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Trailer Reaction: Ratchet & Clank

There’s no question to how the Internet feels about video game to film adaptations. Most are made cheaply without any disregard for the original creators or source material just to cash in on brand recognition. Despite the fact that games are trying harder to be like movies, we haven’t had the right people behind a camera to make a movie with the same narrative structure. If people treat video games with the same respect as famous book adaptations, then we might have gigantic, multi-million dollar making blockbusters on our hands that would make audiences and studios ridiculously happy.

When you think about it, it’s surprising more animation studios aren’t making video game adaptations already. Video game developers put so much time into creating cut scenes that last the length of movies themselves such as the Metal Gear Solid franchise or play out as interactive movies like Until Dawn. There’s strong evidence this direction was killed immediately due to the massive bomb of Final Fantasy: Spirits Within, but with how many video games were already turned into cartoons, I’m surprised that never stuck around.

Ratchet and Clank’s initial announcement was met with glimmers of hope, thanks to the crew of Insomniac Games taking direct control of the film’s adaption. The current senior writer of the franchise, TJ Fixman, is attached as screenwriter. And with the trailer out, we can see how much the game developer is keeping to their promises.



There’s no mistaking it; this movie is Ratchet & Clank. The look, the original voice cast, the playful tone with the backdrop of classic space epics; Insomniac made their game into a movie. It appears to be telling an origin story with the events of the first game, but it mixes in elements of Up Your Arsenal with Doctor Nefarious and the Galactic Rangers. Ratchet & Clank has a very expansive world with 9 games within the primary canon, so we can imagine Insomniac wants to take this jump to a different medium very seriously.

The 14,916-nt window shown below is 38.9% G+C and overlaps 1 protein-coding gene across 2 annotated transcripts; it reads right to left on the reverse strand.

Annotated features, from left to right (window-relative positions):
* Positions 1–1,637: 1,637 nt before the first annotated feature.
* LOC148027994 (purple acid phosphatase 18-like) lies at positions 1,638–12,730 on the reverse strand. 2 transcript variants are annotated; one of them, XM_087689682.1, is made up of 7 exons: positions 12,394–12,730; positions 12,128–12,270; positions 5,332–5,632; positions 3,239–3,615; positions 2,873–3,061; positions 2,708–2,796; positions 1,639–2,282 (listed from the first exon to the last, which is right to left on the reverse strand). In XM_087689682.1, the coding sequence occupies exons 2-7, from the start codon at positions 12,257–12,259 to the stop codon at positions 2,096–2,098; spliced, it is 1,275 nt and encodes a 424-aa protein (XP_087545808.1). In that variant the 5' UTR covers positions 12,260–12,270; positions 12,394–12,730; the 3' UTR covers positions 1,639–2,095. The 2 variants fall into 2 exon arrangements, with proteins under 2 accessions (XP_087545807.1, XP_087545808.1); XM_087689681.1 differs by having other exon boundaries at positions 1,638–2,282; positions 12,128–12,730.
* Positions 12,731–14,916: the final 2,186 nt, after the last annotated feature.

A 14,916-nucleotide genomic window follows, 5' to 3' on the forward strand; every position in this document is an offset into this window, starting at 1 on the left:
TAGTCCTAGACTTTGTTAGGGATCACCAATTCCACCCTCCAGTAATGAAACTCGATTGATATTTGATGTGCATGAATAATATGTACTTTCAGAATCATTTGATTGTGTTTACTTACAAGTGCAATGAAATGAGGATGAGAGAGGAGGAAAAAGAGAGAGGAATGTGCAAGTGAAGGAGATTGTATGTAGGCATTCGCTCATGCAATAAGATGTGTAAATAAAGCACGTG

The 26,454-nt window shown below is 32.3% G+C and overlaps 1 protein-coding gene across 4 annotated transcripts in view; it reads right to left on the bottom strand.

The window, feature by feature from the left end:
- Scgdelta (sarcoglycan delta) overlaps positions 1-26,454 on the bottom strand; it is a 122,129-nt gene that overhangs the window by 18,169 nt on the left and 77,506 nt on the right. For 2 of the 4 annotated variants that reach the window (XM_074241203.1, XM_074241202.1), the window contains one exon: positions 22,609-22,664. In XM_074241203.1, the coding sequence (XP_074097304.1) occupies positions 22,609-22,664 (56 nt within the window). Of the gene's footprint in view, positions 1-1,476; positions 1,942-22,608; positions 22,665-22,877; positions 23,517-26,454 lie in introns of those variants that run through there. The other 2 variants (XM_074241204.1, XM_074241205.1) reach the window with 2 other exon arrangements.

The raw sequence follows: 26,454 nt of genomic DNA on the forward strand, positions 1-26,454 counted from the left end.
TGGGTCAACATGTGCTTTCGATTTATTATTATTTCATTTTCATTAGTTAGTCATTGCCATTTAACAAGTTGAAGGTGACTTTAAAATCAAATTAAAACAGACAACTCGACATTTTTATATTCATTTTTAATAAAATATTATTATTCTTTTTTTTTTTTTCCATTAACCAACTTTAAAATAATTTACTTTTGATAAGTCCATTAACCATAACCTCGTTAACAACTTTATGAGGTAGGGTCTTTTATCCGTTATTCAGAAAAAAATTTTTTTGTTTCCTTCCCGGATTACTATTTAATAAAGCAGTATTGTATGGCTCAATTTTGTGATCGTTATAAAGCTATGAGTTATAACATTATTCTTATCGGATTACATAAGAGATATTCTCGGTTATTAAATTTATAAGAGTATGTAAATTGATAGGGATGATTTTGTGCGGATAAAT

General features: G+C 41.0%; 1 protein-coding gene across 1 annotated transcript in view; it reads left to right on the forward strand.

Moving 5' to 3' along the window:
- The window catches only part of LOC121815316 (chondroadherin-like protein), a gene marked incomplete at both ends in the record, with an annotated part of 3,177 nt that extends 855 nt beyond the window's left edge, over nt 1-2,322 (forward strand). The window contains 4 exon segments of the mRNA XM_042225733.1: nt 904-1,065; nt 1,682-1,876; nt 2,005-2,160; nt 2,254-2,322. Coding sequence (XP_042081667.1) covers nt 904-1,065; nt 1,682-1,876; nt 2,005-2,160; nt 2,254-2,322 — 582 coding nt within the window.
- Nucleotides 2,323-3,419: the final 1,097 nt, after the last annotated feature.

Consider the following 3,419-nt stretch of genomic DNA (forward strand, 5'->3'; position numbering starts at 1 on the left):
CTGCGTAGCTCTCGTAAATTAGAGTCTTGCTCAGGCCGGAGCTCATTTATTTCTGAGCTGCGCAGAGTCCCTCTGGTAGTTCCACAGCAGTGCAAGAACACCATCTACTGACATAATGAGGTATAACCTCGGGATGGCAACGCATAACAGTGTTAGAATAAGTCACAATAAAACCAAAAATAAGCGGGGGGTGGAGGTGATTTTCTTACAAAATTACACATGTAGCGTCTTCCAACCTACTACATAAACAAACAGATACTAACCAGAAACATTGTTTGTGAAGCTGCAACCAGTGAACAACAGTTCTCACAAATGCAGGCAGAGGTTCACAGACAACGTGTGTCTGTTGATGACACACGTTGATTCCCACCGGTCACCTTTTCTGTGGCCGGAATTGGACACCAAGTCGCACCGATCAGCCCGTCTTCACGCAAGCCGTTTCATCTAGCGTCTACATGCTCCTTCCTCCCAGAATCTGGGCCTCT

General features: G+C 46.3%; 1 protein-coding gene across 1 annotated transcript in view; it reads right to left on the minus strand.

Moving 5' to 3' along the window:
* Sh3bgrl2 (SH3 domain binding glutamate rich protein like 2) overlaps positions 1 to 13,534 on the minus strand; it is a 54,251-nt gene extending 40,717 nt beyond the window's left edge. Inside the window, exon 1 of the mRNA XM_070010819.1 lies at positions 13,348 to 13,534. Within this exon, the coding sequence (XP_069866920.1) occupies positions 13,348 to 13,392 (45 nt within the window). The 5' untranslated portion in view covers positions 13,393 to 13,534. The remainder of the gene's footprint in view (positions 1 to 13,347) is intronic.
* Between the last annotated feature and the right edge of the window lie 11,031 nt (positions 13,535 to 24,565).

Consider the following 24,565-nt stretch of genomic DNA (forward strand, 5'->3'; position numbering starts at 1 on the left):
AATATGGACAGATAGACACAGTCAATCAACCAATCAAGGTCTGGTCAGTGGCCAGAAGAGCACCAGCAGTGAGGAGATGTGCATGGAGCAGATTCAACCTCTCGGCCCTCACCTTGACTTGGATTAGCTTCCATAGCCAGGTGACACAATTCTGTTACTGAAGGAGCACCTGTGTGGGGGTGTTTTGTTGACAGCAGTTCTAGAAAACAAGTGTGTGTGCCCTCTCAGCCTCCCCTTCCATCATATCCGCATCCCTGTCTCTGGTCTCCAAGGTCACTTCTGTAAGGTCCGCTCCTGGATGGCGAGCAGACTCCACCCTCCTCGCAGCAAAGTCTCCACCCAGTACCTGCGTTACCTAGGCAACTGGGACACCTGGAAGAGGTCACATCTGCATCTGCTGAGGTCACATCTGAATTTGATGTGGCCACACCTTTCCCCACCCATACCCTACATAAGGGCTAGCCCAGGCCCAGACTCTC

Yet, I can’t help but feel that there’s something…average about the movie. In that same way you look at Dreamworks films where you know there’s tons of good catalogs, but it follows several of the beats of trailers aimed at small kids. The quick cuts, the tiny character exclaiming “AWESOME” and that autotuned, chipmunk-sounding pop song that blares at the ending are all trademarks of forgettable animated movies.

I really like they are putting so much emphasis on Captain Qwark, who was always the funniest and energetic character of the entire franchise. Just like Hercule from Dragon Ball Z, he served as the perfect joke character to serve as this scapegoat for much of the plot development in the series. In several of the games, he worked as a consort with several of the villains, but there’s ways to write him as a good guy as well. His voice actor, Jim Ward, has a fantastic opportunity here to play off great character actors like Paul Giamatti.

The primary missing feature from this trailer is Ratchet’s natural talents. The movie is playing him off in the stereotypical unassuming hero role, showing him as a joke in training and his “I wish for big things” type dialogue. What I really loved about the first two games that although Ratchet was an adventure-seeking dreamer, he had the skills to traverse the galaxy. The gameplay was so fun because Ratchet had so many skills from swinging his wrench, to shooting the complex weaponry, and swinging around with his electro cable across the big cities. We aren’t really shown that here.



“There’s the bar! Go above it!”

Unless Ratchet & Clank is handled as bottom-barrel, straight-to-Netflix trash with a script on par of Planet 51 or Home, then I believe Rainmaker Entertainment and Blockade Entertainment have a slam-dunk on their hands. Still, I don’t want to see mediocrity. We have Jericca Cleland, an animation cinematographer, and Kevin Munroe (2007’s TMNT and Dylan Dog: Dead of Night) attached to direct, so there’s a possibility Insomniac wanted lesser-known people so they could have further creative control. Dialogue and story take a backseat as the core gameplay takes control in a video game, but that’s a lot trickier to do in a film.

2016 is looking to be the big video game film year, with Angry Birds, Warcraft, and Assassin’s Creed hitting theater. This is a fun way to kick off what is hopefully a successful trend. After all, the one good video game movie that exists is Takashi Miike’s straightforward adaptation of Phoenix Wright: Ace Attorney. Purists are going to have to see make these movies financially successful, so the Hollywood can start treating the video game industry with respect. The look and the original spirit is there, we just have to hope the price of admission is worth it than purchasing a discounted Ratchet & Clank Collection.